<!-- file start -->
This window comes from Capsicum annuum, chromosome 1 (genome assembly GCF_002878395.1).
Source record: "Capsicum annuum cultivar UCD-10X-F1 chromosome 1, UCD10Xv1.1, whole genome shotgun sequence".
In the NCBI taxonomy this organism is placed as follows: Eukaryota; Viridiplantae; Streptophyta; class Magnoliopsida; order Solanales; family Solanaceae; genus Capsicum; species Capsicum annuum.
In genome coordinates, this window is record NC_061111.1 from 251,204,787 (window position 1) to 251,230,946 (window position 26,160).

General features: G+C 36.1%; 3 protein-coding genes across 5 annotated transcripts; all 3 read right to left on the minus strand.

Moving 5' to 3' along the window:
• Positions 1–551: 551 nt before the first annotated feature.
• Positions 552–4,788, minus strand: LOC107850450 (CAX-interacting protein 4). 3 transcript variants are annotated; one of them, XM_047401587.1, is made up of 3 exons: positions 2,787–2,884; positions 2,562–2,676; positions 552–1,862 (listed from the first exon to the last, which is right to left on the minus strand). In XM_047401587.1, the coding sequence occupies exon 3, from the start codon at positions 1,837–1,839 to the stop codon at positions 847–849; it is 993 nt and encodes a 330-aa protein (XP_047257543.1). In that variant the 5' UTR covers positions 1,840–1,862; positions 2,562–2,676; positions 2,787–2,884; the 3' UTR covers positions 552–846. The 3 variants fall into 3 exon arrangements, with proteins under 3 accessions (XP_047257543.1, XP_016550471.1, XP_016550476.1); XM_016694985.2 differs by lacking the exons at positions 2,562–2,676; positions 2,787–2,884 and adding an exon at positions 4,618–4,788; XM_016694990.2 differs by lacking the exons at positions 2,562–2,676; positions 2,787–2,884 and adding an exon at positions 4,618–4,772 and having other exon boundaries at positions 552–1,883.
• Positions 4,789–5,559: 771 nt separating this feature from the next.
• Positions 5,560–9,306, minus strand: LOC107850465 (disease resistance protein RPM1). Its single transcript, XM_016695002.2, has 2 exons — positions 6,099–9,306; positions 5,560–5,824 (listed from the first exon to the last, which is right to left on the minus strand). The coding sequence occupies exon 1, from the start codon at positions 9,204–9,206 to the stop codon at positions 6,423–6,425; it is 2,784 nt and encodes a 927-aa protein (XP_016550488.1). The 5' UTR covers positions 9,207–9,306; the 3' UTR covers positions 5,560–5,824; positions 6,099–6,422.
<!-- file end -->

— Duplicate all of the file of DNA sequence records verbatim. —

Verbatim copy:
This window comes from Capsicum annuum, chromosome 1 (genome assembly GCF_002878395.1).
Source record: "Capsicum annuum cultivar UCD-10X-F1 chromosome 1, UCD10Xv1.1, whole genome shotgun sequence".
In the NCBI taxonomy this organism is placed as follows: Eukaryota; Viridiplantae; Streptophyta; class Magnoliopsida; order Solanales; family Solanaceae; genus Capsicum; species Capsicum annuum.
In genome coordinates, this window is record NC_061111.1 from 251,204,787 (window position 1) to 251,230,946 (window position 26,160).

General features: G+C 36.1%; 3 protein-coding genes across 5 annotated transcripts; all 3 read right to left on the minus strand.

Moving 5' to 3' along the window:
• Positions 1–551: 551 nt before the first annotated feature.
• Positions 552–4,788, minus strand: LOC107850450 (CAX-interacting protein 4). 3 transcript variants are annotated; one of them, XM_047401587.1, is made up of 3 exons: positions 2,787–2,884; positions 2,562–2,676; positions 552–1,862 (listed from the first exon to the last, which is right to left on the minus strand). In XM_047401587.1, the coding sequence occupies exon 3, from the start codon at positions 1,837–1,839 to the stop codon at positions 847–849; it is 993 nt and encodes a 330-aa protein (XP_047257543.1). In that variant the 5' UTR covers positions 1,840–1,862; positions 2,562–2,676; positions 2,787–2,884; the 3' UTR covers positions 552–846. The 3 variants fall into 3 exon arrangements, with proteins under 3 accessions (XP_047257543.1, XP_016550471.1, XP_016550476.1); XM_016694985.2 differs by lacking the exons at positions 2,562–2,676; positions 2,787–2,884 and adding an exon at positions 4,618–4,788; XM_016694990.2 differs by lacking the exons at positions 2,562–2,676; positions 2,787–2,884 and adding an exon at positions 4,618–4,772 and having other exon boundaries at positions 552–1,883.
• Positions 4,789–5,559: 771 nt separating this feature from the next.
• Positions 5,560–9,306, minus strand: LOC107850465 (disease resistance protein RPM1). Its single transcript, XM_016695002.2, has 2 exons — positions 6,099–9,306; positions 5,560–5,824 (listed from the first exon to the last, which is right to left on the minus strand). The coding sequence occupies exon 1, from the start codon at positions 9,204–9,206 to the stop codon at positions 6,423–6,425; it is 2,784 nt and encodes a 927-aa protein (XP_016550488.1). The 5' UTR covers positions 9,207–9,306; the 3' UTR covers positions 5,560–5,824; positions 6,099–6,422.